The hacker who broke into more than 100 Apple and Google email accounts and stole nude photos of female celebrities in 2014 has been sentenced to 18 months in a federal prison, authorities announced on Thursday (27 October). In May, 36-year-old Ryan Collins from Lancaster, Pennsylvania, plead guilty to a felony computer hacking charges and was charged with illegally accessing hundreds of email accounts, including those belonging to several celebrities such as Jennifer Lawrence, Aubrey Plaza, Kate Upton, Rihanna and Avril Lavigne.

Between November 2012 and September 2014, Collins conducted a phishing scheme to trick victims into giving him their login credentials by sending phony emails that appeared to be from Apple or Google, court documents state. The hacker then stole personal information including nude photographs and videos from the accounts, many of which belonged to the female celebrities.

"In some instances, Collins would use a software program to download the entire contents of the victims' Apple iCloud backups," the US Attorney's office said in a statement. "In addition, Collins ran a modelling scam in which he tricked his victims into sending him nude photographs."

Identifying more than 600 victims, investigators found that Collins accessed at least 50 iCloud accounts and 72 Gmail accounts.

Investigators said they have not found evidence linking Collins to the so-called 'Celebgate' or 'Fappening' leak of nude celebrity photographs in 2014 or that he himself shared or uploaded the stolen information.

"By illegally accessing intimate details of his victims' personal lives, Mr Collins violated their privacy and left many to contend with lasting emotional distress, embarrassment and feelings of insecurity," David Bowdich, the Assistant Director in Charge of the FBI's Los Angeles Field Office, previously said.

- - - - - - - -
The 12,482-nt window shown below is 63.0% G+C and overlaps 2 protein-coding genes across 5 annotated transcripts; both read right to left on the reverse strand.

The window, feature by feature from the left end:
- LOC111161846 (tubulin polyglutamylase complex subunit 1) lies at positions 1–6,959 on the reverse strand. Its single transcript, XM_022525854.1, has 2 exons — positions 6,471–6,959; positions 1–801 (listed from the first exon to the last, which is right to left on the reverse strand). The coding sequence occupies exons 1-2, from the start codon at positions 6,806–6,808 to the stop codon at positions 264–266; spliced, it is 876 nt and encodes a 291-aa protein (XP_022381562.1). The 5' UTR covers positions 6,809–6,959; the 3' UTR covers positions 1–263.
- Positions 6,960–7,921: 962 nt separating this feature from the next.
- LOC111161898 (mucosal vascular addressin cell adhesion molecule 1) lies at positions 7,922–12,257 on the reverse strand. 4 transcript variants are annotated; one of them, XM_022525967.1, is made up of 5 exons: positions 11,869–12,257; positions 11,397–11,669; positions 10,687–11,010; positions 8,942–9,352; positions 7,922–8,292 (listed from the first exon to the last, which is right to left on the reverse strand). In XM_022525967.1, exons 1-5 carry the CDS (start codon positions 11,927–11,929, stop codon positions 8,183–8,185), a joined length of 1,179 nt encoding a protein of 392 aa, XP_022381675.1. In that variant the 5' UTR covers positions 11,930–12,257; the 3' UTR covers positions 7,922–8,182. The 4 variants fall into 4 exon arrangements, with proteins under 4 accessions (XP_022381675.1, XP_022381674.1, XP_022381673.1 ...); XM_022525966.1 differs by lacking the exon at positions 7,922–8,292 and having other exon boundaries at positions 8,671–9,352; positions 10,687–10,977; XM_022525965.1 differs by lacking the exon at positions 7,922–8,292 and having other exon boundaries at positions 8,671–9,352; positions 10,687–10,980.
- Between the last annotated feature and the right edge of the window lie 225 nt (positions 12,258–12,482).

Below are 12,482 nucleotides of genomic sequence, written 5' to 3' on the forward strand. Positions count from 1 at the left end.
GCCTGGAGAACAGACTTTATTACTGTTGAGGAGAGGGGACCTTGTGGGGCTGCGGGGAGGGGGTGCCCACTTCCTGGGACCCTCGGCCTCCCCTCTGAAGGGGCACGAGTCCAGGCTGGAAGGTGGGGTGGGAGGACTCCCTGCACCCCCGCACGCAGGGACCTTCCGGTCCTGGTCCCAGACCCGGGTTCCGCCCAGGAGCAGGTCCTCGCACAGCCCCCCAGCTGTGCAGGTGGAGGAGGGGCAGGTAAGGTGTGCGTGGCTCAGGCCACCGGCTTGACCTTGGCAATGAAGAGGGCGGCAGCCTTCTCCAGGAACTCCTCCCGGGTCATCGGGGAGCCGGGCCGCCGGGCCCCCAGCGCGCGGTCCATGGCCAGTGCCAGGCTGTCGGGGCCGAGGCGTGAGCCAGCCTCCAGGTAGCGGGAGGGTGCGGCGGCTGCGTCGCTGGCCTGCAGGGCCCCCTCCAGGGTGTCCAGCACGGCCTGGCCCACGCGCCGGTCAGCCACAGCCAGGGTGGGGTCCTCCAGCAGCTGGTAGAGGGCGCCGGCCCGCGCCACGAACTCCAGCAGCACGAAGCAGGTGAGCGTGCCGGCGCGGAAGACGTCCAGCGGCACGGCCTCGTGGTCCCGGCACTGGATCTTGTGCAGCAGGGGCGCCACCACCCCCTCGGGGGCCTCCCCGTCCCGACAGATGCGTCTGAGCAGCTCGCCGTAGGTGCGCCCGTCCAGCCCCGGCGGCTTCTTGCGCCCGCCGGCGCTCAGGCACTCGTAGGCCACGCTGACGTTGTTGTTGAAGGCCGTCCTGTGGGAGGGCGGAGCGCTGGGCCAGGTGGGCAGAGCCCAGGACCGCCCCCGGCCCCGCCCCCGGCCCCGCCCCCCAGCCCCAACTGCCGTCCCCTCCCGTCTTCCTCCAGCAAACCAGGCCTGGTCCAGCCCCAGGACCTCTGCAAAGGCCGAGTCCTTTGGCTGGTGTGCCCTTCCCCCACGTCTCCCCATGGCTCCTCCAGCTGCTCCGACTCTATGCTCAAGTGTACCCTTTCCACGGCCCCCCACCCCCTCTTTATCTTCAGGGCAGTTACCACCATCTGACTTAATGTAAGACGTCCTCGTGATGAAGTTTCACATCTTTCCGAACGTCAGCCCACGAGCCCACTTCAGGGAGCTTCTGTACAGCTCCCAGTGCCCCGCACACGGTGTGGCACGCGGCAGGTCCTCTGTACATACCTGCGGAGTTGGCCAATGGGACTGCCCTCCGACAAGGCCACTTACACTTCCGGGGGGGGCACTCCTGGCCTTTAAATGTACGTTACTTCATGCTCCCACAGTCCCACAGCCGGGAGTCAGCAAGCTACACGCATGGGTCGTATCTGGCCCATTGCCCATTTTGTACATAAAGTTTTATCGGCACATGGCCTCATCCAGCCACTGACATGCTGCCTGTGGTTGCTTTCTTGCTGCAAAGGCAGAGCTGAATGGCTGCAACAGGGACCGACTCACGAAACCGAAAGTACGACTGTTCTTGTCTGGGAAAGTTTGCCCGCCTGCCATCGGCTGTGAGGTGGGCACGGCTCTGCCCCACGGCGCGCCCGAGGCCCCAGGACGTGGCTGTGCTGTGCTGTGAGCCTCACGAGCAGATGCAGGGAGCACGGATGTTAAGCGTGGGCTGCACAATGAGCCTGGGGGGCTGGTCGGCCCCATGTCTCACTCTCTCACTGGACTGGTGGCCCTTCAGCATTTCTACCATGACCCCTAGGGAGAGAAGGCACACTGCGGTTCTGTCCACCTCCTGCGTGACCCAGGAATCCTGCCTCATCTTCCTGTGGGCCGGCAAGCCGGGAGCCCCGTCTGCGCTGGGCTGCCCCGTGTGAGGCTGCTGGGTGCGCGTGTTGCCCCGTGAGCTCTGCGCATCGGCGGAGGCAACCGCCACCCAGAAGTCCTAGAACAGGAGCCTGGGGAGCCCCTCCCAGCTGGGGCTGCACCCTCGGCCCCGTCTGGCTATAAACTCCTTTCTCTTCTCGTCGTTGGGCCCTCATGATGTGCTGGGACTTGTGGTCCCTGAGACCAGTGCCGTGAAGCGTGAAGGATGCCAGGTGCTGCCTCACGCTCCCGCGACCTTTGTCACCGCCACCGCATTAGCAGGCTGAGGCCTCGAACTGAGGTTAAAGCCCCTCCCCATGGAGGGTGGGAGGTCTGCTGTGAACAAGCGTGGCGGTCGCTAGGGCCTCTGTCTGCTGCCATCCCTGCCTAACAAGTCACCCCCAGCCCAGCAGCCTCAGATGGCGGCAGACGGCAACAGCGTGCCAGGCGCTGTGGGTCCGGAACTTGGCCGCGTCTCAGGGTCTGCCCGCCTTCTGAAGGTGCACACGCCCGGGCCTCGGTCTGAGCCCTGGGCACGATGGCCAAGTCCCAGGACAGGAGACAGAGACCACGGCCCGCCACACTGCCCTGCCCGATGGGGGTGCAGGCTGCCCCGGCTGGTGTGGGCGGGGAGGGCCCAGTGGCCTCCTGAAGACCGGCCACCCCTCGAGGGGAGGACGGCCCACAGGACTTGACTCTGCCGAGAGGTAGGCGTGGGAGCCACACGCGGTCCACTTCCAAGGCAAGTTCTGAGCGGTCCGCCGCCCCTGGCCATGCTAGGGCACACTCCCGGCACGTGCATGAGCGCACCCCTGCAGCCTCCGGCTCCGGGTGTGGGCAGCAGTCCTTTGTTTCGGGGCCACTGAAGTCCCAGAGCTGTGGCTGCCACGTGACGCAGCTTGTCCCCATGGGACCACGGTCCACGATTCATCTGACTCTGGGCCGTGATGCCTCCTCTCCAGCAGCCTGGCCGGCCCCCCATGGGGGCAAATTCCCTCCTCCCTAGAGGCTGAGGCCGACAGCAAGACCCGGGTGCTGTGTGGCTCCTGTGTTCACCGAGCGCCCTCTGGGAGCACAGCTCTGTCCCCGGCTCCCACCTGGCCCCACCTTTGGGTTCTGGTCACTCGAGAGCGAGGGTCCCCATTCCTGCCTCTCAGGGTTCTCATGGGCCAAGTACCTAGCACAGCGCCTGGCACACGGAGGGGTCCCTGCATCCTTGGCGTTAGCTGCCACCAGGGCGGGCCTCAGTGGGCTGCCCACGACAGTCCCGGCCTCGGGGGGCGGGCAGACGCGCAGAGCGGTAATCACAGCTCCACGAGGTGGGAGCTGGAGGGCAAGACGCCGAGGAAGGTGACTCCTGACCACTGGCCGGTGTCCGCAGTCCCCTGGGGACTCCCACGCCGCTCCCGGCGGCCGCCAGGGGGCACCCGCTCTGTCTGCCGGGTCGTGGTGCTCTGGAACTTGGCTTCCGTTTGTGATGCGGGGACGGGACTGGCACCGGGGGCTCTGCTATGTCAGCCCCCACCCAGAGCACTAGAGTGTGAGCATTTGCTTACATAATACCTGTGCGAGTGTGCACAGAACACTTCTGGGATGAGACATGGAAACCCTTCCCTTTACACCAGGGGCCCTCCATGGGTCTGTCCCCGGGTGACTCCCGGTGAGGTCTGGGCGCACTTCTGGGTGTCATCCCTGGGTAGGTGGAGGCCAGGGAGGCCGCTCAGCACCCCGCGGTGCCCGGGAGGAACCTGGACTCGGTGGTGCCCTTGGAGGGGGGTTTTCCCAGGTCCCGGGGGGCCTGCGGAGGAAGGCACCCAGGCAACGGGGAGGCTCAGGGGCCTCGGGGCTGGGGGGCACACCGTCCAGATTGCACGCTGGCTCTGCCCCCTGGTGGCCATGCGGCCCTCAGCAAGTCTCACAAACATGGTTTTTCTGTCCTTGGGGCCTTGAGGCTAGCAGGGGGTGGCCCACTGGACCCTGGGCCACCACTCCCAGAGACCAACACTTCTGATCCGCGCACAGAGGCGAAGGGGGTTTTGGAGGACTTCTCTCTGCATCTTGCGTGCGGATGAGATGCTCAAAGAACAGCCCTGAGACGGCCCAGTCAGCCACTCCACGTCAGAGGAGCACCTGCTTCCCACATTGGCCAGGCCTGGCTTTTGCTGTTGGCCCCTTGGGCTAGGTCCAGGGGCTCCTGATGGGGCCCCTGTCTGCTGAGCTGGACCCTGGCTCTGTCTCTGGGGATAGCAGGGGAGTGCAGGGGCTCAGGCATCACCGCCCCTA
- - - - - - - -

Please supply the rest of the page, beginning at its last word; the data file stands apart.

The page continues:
In September, a second hacker, 28-year-old Edward Majerczyk of Illinois pleaded guilty to similar charges filed against Collins.

In response to mounting criticism following the leak alleging that the breach occurred due to faults in Apple's iCloud services, the Cupertino company said it suffered from "a very targeted attack on user names, passwords and security cases".

"After more than 40 hours of investigation, we have discovered that certain celebrity accounts were compromised by a very targeted attack on user names, passwords and security questions, a practice that has become all too common on the internet," Apple said at the time. "None of the cases we have investigated has resulted from any breach in any of Apple's systems including iCloud or Find my iPhone."

Google was also threatened with a $100m lawsuit by some celebrities who had their nude photos stolen, accusing the company of "not only failing to expeditiously and responsibly to remove the Images, but in knowingly accommodating, facilitating and perpetuating the unlawful conduct".